The Public Baths and Washhouses Act was passed by the House of Commons in 1846. This important act sought to introduce public wash houses to ensure that the ‘Labouring Population’ had access to adequate hygiene facilities. This act enabled local authorities to establish public baths and to take out loans to build them. Over the following years a number of public baths were built across the capital including in Goulston Square, Whitechapel, that could accommodate 20,000 weekly bathers and included 42 facilities for laundering including tubs and drying closets.

In 1899 Shoreditch Parish opened the first public bath within the district, on Pitfield Street, Hoxton. The building contained two swimming pools, baths, a laundry, a public library and an electricity station. Soon after the completion of the baths, the decision was taken that a second location should be considered in Shoreditch; Whiston Road. The Haggerston Baths were officially opened in 1904. At the opening ceremony, W.R Cremer, the then MP for Haggerston, lauded the borough for its ‘magnificent baths which were two of the finest bathing establishments to be found anywhere in the world’.

Haggerston Baths were unlike the other baths in the area, such as Pitfield Street, as they were focused on washing facilities for the poorer classes, with more baths and a larger laundry facility than Pitfield. They only included one swimming pool in comparison to two swimming pools and did not contain a public library.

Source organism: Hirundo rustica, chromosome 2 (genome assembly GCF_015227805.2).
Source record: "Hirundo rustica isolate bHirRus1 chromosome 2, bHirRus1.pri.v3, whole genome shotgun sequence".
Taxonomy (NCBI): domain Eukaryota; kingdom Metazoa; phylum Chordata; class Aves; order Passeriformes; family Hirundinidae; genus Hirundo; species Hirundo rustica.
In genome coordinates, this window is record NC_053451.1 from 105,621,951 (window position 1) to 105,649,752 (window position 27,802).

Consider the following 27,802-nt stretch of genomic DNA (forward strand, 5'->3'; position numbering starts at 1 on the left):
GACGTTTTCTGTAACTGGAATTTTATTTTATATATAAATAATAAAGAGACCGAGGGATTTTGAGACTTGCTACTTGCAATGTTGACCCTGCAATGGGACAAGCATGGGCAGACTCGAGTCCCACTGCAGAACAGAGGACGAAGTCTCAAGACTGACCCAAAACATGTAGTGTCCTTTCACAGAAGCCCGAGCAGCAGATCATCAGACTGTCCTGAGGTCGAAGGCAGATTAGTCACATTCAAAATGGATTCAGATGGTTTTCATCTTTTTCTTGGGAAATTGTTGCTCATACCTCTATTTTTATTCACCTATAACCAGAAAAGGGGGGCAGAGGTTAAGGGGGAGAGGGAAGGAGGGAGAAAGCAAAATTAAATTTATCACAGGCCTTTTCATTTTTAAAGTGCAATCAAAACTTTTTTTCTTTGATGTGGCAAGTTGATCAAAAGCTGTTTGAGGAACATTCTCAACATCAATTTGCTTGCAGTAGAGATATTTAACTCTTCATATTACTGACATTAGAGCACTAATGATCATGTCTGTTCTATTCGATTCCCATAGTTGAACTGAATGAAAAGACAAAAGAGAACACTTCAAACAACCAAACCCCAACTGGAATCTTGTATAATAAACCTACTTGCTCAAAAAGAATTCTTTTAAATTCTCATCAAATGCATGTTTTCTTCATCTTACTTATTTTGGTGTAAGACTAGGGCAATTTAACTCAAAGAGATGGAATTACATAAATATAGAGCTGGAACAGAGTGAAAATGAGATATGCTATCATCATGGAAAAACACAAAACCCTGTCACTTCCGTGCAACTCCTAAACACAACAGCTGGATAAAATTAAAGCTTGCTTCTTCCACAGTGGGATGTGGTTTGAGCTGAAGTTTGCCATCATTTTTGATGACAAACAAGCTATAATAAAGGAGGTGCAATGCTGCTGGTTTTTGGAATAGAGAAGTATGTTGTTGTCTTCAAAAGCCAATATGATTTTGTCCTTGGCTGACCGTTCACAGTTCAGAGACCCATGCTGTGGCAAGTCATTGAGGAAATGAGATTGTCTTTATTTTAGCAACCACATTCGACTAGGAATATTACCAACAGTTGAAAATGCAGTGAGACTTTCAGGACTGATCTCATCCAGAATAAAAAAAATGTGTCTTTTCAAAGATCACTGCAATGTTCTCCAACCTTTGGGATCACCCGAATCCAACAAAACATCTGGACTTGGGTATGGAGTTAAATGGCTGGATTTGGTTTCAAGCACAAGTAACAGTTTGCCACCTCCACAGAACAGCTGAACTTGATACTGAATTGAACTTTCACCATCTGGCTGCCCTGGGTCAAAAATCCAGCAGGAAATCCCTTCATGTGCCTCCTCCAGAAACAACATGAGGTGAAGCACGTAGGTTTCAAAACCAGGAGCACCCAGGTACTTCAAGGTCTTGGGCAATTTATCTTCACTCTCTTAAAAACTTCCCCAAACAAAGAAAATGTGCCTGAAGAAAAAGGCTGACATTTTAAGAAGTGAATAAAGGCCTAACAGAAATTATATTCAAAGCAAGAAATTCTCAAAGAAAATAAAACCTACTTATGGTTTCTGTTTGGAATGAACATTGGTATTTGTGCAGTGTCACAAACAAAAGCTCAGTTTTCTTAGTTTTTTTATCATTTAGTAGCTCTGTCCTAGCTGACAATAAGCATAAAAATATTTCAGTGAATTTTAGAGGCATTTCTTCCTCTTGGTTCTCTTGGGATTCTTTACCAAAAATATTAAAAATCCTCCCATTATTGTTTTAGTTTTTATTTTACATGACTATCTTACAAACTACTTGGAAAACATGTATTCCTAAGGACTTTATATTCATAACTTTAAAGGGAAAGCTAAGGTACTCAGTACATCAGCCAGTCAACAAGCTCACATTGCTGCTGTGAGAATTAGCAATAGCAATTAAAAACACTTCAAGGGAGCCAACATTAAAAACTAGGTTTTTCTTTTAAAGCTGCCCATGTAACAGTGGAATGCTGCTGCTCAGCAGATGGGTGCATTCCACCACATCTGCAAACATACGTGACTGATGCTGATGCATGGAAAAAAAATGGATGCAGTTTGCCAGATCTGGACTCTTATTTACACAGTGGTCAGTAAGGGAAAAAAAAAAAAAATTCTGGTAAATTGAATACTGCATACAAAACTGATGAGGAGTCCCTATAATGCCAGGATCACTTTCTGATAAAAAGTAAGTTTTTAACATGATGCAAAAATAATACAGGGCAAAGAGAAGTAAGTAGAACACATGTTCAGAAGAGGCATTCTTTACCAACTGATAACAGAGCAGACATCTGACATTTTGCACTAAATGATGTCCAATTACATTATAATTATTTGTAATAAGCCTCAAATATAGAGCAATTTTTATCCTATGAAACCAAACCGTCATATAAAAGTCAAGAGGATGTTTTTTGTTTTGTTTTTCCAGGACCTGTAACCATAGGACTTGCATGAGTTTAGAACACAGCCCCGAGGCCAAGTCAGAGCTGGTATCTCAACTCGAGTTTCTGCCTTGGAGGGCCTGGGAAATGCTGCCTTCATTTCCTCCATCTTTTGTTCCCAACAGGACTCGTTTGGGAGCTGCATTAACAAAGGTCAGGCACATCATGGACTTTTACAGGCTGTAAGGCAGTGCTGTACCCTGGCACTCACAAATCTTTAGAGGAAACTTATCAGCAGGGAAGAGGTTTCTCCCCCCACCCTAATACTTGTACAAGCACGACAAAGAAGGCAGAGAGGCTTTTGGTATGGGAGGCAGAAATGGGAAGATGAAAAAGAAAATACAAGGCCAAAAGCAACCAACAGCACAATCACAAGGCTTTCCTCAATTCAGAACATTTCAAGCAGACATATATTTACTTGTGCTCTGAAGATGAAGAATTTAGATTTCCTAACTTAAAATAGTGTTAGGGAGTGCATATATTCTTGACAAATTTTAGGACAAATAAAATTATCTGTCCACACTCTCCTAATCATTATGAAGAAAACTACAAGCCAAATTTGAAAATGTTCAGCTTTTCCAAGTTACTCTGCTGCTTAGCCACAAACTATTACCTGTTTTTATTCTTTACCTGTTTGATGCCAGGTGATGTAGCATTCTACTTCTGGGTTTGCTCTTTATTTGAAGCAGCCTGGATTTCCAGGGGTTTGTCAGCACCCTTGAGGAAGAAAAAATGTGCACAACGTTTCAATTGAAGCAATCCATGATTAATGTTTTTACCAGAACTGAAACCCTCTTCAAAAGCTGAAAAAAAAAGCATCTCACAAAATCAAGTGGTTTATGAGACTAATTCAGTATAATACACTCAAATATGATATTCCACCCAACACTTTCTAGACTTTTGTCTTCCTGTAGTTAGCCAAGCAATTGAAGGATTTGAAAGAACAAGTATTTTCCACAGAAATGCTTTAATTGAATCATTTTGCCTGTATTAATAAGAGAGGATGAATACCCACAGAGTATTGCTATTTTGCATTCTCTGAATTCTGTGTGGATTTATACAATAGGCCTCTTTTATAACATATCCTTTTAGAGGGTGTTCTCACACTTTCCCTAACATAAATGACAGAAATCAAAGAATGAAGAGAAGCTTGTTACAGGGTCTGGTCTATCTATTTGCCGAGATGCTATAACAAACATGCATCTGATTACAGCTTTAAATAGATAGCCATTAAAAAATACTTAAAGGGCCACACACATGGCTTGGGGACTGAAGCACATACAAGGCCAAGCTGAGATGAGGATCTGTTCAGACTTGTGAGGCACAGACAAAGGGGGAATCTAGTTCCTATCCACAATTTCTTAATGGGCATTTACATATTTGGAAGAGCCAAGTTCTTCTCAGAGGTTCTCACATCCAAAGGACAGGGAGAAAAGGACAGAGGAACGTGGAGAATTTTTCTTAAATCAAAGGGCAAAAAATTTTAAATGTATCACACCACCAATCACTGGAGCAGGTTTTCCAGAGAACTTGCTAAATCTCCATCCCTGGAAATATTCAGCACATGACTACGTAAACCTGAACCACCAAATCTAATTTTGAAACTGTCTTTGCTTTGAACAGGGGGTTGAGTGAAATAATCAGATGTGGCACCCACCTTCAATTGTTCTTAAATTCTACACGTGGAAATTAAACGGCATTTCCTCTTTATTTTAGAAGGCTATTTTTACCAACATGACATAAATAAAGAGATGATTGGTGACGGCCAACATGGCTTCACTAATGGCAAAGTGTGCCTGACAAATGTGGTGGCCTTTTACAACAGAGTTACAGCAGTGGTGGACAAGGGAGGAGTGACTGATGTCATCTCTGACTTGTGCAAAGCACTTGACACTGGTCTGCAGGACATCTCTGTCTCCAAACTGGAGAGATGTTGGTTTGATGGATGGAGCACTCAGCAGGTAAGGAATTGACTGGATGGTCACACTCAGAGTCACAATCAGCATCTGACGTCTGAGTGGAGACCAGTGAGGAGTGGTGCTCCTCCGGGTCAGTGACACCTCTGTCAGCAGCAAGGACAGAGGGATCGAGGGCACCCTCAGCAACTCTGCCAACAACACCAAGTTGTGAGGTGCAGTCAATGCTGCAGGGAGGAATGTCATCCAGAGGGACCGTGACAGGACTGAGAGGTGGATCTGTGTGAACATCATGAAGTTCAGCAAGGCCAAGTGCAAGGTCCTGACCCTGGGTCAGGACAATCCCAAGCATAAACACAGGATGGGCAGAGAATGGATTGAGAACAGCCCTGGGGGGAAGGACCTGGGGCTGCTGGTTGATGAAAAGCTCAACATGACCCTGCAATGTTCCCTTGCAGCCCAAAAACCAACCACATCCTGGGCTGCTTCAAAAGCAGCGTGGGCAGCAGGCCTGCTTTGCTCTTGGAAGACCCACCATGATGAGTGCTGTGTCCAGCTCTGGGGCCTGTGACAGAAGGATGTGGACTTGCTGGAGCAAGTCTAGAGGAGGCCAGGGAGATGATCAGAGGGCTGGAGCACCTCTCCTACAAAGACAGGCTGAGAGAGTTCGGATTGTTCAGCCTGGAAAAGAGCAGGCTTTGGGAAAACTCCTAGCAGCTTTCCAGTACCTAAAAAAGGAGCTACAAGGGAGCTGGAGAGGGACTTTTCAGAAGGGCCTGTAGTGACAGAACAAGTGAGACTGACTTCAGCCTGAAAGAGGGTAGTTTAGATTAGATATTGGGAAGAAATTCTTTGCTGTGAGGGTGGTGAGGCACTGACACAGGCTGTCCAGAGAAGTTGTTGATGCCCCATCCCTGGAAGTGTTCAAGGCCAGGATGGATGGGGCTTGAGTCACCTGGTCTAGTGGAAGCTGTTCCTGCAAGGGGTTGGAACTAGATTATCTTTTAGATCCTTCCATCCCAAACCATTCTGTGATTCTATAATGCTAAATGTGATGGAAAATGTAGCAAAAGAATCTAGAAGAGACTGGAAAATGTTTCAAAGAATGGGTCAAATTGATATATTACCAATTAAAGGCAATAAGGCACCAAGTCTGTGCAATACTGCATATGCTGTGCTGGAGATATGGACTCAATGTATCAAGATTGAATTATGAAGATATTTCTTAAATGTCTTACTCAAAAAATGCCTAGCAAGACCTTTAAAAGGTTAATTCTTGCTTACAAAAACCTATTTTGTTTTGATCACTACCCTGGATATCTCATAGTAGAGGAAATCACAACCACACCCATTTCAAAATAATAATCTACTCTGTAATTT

The principal elevation of the Baths included a neoclassical façade in red brick and featured two entrances from the street (one for male and one for female users). In the centre of the main hall was a large, sunken swimming pool (100 feet long by 35 feet wide), this was the focus of the ground floor.

Haggerston Baths were equipped as one of the five emergency first-aid posts set up in Haggerston during the 1938 response to the Munich Appeasement crisis. Haggerston suffered considerable bomb damage early in the Second World War as the area’s industrial assets were targeted. The Baths suffered only blast damage during the war. By 1954 the building had been extended to the northwest, infilling the area surrounding the baths that was damaged during the war. Later, an open-plan extension of the ground floor laundry was added.

The most substantial alternations to the building occurred in the early-to-mid 1960s when the building was adapted to focus on swimming and exercise. At the ground floor the laundry was housed completely within the post-war extension so that this area couldbe converted to use as men’s and women’s changing and shower rooms.

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